# Likelihood ratio test: $f(x)=2x$ vs $f(x)=3x^2$: $2n$ degrees of freedom?

Suppose $X_1, . . . , X_n$ are i.i.d. with pdf $f(·)$.
We want to test the hypotheses \begin{align} H_0 &: f(x) = 2x , \;\, \text{ for } 0 \le x \le 1, \text{ against}, \\ H_1 &: f(x) = 3x^2 , \text{ for } 0\le x \le 1. \end{align}

Show that the level-$\alpha$ likelihood ratio test is of the form: $$\text{reject }H_0 \text{ if } T_n \le c_{n,α},$$ where $T_n$ has a $\chi^2$ distribution with $2n$ degrees of freedom.

The likelihood ratio is $$\lambda = \frac{\prod f_0(x_i)}{\prod f_1(x_i)} = \frac{(2/3)^n}{t^n},$$ with $t=\prod x_i$. Then I should show $$T_n = -2\ln \lambda \sim \chi^2(2n),$$ I guess asymptotically.
How can the degree of freedom be $2n$?
I don't see any parameter in $H_0$ and $H_1$, to apply the theorem which says $$-2\ln \lambda \sim \chi^2(\#\Theta_1-\#\Theta_0).$$

I asked on mathSE, but the question is still unresolved.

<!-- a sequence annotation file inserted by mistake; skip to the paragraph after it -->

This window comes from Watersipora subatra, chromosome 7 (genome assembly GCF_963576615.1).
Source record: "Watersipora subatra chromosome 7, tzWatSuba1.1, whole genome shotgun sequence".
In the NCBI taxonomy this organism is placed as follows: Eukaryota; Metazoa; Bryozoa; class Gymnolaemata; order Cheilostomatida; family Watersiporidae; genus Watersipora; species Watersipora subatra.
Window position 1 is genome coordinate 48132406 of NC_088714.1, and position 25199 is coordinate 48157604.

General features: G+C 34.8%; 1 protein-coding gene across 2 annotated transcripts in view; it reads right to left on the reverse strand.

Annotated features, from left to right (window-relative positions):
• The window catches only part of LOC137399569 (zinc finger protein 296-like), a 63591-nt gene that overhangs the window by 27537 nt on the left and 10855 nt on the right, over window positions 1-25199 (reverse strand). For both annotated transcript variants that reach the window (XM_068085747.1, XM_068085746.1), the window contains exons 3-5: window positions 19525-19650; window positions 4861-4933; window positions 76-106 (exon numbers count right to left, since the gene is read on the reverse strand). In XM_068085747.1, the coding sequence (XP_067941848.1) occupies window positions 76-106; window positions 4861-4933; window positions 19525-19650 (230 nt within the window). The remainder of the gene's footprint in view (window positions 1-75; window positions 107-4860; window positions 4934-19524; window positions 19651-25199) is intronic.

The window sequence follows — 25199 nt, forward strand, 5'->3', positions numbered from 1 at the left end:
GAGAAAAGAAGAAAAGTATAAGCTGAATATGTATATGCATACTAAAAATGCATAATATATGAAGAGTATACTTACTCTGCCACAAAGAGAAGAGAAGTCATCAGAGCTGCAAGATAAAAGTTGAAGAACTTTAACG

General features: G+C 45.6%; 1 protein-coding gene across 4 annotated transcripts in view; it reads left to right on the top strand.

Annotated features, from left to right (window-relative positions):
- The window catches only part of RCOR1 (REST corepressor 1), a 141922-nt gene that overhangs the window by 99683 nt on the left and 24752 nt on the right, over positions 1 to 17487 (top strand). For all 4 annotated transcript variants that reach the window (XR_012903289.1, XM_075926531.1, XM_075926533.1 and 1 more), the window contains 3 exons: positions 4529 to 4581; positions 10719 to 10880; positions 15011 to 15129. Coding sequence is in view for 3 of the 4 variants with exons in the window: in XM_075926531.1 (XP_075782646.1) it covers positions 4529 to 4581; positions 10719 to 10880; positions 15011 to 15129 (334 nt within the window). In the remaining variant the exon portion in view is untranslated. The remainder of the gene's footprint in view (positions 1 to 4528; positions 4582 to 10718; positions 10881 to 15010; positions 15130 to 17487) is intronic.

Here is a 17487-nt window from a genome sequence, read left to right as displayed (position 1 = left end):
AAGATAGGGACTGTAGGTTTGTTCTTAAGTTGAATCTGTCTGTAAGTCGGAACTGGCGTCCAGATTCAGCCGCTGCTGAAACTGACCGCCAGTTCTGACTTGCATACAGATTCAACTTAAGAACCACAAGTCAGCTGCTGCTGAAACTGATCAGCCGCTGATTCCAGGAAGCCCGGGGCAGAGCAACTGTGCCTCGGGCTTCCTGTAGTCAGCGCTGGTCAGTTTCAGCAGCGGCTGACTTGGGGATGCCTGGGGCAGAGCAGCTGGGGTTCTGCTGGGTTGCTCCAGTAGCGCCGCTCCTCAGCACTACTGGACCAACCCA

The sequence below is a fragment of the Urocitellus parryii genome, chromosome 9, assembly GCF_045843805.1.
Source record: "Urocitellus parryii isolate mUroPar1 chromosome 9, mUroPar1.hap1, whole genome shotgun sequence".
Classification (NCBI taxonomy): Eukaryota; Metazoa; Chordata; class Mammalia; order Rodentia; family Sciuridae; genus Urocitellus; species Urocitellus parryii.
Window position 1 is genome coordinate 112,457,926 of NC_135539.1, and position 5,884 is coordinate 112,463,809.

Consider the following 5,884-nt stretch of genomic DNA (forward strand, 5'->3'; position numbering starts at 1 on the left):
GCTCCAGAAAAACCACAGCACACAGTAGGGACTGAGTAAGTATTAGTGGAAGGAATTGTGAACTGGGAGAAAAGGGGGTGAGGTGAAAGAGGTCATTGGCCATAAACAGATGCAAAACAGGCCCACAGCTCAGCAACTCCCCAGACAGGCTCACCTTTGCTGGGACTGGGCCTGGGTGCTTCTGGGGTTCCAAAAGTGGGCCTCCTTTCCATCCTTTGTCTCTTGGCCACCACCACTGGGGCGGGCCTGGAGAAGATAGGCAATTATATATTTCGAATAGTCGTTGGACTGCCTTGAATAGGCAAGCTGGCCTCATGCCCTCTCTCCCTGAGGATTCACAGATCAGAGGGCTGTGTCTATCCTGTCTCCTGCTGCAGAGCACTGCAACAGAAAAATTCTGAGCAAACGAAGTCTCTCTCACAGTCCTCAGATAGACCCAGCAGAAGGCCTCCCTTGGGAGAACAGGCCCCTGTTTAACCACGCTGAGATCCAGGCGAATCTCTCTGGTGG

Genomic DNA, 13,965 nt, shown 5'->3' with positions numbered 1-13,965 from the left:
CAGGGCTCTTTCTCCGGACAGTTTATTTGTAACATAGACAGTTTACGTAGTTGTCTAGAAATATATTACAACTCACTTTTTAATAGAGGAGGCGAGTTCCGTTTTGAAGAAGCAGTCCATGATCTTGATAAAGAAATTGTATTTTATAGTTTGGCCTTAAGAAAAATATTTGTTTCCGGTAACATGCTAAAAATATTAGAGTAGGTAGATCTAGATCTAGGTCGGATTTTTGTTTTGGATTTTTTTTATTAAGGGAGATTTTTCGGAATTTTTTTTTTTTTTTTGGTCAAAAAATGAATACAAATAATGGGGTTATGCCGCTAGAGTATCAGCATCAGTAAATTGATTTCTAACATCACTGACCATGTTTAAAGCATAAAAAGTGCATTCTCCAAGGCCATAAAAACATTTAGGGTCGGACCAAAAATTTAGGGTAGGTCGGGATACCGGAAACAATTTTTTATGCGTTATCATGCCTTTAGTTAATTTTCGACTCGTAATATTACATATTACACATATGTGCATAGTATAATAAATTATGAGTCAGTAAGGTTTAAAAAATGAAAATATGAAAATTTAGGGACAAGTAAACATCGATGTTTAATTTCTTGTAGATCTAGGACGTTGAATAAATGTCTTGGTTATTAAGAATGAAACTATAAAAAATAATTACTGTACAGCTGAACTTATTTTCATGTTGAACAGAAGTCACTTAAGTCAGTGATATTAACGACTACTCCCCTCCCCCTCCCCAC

• Wait ... there are no estimated parameters under either hypothesis? To apply the LRT don't you need the null to be a special case of the alternative? – Glen_b -Reinstate Monica Mar 4 '13 at 1:27
• @Glen: No. These are both point hypotheses. – cardinal Mar 4 '13 at 2:48
• Hint: What is the distribution under the null of $-\log X_i$? – cardinal Mar 4 '13 at 2:51
• To add to cardinal's hint, an exponential random variable $X$ is proportional to a $\chi^2$ random variable with two degrees of freedom, and that's where the question-setter is getting the $2n$ degrees of freedom. A couple of other comments: your likelihood ratio should be $\frac{(2/3)^n}{t}$, not $\frac{(2/3)^n}{t^n}$ where $t = \prod_i x_i$, or better yet, $\frac{t}{(2/3)^n}$ since the likelihood ratio is usually defined as $$\frac{f_1(x)}{f_0(x)}, ~~\text{not as}~ \frac{f_0(x)}{f_1(x)}$$ the way you have it. – Dilip Sarwate Mar 4 '13 at 3:28
• Actually, the LR test is also of the form $U_n \le c'_{n,\alpha}$ where $U_n$ has any continuous distribution you please: merely apply an appropriate strictly monotonic increasing function to $T_n$ and adjust $c'_{n,\alpha}$ accordingly. In this sense the question is almost without content. – whuber Mar 4 '13 at 21:05